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Pubmed-Italian guidelines for the management of irritable bowel syndrome in children and adolescents : Joint Consensus from the Italian Societies of: Gastroenterology, Hepatology and Pediatric Nutrition (SIGENP), Pediatrics (SIP), Gastroenterology and End

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Ital J Pediatr. 2024 Mar 14;50(1):51. doi: 10.1186/s13052-024-01607-y.


The irritable bowel syndrome (IBS) is a functional gastrointestinal disorder (FGID), whose prevalence has widely increased in pediatric population during the past two decades. The exact pathophysiological mechanism underlying IBS is still uncertain, thus resulting in challenging diagnosis and management. Experts from 4 Italian Societies participated in a Delphi consensus, searching medical literature and voting process on 22 statements on both diagnosis and management of IBS in children. Recommendations and levels of evidence were evaluated according to the grading of recommendations, assessment, development, and evaluation (GRADE) criteria. Consensus was reached for all statements. These guidelines suggest a positive diagnostic strategy within a symptom-based approach, comprehensive of psychological comorbidities assessment, alarm signs and symptoms' exclusion, testing for celiac disease and, under specific circumstances, fecal calprotectin and C-reactive protein. Consensus also suggests to rule out constipation in case of therapeutic failure. Conversely, routine stool testing for enteric pathogens, testing for food allergy/intolerance or small intestinal bacterial overgrowth are not recommended. Colonoscopy is recommended only in patients with alarm features. Regarding treatment, the consensus strongly suggests a dietary approach, psychologically directed therapies and, in specific conditions, gut-brain neuromodulators, under specialist supervision. Conditional recommendation was provided for both probiotics and specific fibers supplementation. Polyethylene glycol achieved consensus recommendation for specific subtypes of IBS. Secretagogues and 5-HT4 agonists are not recommended in children with IBS-C. Certain complementary alternative therapies, antispasmodics and, in specific IBS subtypes, loperamide and rifaximin could be considered.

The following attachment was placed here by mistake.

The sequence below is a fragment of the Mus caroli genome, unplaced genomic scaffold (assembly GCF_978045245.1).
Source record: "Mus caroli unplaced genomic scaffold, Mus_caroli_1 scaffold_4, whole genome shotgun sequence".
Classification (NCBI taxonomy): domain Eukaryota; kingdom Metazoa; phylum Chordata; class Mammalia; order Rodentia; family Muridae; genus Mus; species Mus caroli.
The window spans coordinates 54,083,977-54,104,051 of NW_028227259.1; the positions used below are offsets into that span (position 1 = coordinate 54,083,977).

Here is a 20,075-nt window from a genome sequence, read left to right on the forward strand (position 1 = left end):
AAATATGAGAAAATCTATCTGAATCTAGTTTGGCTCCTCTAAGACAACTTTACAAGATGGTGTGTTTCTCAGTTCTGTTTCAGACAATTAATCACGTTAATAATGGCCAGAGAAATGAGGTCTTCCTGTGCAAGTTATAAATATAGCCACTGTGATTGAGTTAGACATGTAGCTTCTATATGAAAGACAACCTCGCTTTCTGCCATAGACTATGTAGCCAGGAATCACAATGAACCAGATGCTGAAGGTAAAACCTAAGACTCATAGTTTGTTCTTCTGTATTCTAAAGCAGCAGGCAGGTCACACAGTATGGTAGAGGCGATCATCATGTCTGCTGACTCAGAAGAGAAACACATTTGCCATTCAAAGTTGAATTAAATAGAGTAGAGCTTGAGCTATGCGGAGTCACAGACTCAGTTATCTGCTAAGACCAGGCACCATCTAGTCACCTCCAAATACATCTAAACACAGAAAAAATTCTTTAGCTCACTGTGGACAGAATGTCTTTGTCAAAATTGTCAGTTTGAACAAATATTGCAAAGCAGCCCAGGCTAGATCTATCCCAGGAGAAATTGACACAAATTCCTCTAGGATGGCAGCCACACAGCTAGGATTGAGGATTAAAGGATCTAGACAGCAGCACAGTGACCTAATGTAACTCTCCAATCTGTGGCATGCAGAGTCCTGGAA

PMID:38486305 | DOI:10.1186/s13052-024-01607-y

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